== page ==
Have you heard the one about an Englishman, a Belgian and a Czech who walk into a drinking establishment, whereupon the Englishman orders a round of “session” beers?
There is no punchline. Instead another question. What do you think the Czech is drinking?
The topic for the 40th gathering of The Session is Session Beer. Host Erik Myers has offered plenty of options in announcing the theme, but this is a subject that screams for context.
What we (meaning Anglo-Saxons, I guess) choose to call “session” beers are unique to the social gatherings perhaps lasting hours, involving several beers and plenty of conversation where they are enjoyed. Are these still “sessions” in West Flanders and Bohemia? In Berlin and Munich? What about the emerging beer cultures of Brazil, Denmark and Italy?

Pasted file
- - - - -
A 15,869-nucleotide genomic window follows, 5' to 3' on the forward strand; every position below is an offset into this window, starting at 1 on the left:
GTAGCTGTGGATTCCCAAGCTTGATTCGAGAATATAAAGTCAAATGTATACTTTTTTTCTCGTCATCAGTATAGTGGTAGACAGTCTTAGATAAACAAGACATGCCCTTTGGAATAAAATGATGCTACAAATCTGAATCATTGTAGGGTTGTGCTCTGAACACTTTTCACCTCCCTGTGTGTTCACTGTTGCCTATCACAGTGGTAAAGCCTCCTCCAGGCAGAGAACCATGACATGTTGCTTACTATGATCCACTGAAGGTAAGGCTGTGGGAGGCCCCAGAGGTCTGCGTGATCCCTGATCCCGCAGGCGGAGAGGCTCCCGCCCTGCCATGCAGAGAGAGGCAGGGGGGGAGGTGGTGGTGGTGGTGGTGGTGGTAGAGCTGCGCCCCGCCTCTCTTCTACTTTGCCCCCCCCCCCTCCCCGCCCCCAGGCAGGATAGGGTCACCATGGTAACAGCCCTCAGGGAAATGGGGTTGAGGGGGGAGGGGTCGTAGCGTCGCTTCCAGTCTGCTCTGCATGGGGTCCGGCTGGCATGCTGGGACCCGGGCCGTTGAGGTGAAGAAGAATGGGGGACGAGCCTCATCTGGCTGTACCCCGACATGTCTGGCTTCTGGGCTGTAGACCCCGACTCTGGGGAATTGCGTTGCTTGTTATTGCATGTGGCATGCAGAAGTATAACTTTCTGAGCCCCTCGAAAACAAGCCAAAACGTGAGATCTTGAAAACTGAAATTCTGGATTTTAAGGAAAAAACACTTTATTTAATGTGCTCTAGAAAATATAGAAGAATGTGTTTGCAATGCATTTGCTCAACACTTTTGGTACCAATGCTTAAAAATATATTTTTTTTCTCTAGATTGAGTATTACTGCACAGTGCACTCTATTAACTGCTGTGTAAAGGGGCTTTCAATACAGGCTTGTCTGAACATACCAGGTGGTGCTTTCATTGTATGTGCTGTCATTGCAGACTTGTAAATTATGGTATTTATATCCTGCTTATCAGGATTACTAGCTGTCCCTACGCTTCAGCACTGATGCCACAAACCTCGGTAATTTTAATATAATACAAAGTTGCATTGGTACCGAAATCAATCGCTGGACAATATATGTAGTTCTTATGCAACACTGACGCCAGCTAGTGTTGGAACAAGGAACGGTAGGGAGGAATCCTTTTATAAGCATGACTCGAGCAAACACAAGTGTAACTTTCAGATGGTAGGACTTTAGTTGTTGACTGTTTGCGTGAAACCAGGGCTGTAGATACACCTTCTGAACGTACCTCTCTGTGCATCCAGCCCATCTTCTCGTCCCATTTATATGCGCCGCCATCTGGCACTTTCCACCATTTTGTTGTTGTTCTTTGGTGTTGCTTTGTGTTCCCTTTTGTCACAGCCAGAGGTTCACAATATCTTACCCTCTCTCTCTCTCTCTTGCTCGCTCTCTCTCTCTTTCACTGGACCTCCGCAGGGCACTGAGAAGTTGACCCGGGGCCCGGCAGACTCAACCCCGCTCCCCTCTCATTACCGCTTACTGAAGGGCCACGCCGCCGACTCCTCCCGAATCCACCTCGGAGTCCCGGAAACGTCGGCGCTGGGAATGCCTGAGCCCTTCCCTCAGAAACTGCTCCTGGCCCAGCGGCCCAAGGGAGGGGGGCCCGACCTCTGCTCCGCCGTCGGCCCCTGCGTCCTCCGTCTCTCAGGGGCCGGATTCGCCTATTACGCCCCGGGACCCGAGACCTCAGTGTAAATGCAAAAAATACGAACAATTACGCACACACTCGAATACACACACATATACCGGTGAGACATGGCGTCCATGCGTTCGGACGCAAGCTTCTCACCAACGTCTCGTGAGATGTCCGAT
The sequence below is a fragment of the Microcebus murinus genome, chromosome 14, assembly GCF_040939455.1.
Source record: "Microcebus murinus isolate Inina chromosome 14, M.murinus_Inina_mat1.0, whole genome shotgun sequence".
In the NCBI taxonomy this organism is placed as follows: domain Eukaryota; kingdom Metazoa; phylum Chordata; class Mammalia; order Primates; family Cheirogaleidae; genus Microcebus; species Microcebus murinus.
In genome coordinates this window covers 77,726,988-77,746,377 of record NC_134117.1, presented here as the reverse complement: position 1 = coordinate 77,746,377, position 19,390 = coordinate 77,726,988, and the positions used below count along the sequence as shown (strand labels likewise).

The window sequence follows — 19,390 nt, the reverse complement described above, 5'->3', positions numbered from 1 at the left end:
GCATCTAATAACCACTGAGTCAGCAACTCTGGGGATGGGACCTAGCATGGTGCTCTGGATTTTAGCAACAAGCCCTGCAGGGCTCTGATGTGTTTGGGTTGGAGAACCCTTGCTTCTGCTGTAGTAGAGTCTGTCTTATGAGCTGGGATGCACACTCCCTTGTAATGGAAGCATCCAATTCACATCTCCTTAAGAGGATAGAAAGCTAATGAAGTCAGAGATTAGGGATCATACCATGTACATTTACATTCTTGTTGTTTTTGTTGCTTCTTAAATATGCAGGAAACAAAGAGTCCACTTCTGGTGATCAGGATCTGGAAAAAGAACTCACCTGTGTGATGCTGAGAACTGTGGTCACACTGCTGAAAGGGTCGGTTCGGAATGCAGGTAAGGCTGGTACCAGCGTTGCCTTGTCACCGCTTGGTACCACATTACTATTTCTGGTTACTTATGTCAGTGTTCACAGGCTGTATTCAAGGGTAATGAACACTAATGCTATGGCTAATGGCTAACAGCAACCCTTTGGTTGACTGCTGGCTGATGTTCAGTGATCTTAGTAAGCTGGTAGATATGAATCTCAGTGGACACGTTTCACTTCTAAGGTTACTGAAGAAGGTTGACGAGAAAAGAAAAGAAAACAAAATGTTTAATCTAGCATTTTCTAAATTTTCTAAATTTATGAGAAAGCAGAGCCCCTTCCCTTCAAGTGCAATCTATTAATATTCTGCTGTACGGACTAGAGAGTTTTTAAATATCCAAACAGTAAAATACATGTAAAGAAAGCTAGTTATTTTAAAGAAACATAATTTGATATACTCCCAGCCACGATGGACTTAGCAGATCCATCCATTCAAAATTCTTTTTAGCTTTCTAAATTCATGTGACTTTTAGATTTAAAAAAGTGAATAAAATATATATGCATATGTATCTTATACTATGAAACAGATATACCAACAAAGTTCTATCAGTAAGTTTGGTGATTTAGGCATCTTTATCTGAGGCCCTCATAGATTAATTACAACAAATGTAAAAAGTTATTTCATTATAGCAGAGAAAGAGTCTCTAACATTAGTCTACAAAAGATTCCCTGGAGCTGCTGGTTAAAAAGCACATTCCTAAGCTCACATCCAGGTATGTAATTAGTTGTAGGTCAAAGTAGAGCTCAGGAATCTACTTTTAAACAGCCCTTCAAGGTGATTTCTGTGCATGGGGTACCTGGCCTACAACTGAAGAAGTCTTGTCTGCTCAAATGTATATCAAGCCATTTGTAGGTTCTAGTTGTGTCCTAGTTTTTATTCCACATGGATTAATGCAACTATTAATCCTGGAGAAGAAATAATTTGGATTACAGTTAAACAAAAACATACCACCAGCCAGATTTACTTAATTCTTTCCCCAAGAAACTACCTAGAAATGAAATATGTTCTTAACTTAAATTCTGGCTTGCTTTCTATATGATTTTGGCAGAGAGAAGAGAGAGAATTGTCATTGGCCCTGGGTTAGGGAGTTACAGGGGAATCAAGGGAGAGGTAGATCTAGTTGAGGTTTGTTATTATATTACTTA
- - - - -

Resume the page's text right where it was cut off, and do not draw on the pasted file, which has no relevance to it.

Probably, though not in name. Are the beers the same? Not usually. Does everybody depart a “session” in the same state of inebriation? Not likely.
For the record, I’m a big fan of The Session Beer Project. I’d much prefer pubs to coffee shops sa great good places (and not just because I don’t drink coffee). I really appreciate brewers who find ways to pack more flavor and less alcohol in a glass.
And until Erik set the theme for this round of The Session I hadn’t thought twice about calling session beers “session beers” (or do I mean “session beers” session beers?). The current All About Beer magazine has a feature using the words “session” and “session beers” and I suspect few readers will have any problem immediately understanding what Rick Lyke’s story is about.
It works, so why worry? I’m not registering a complaint so much as a concern, thinking about what the Czech beer drinker at the top would order. America’s own emerging beer culture has plenty to learn from others. The beers, whatever we call them, will follow.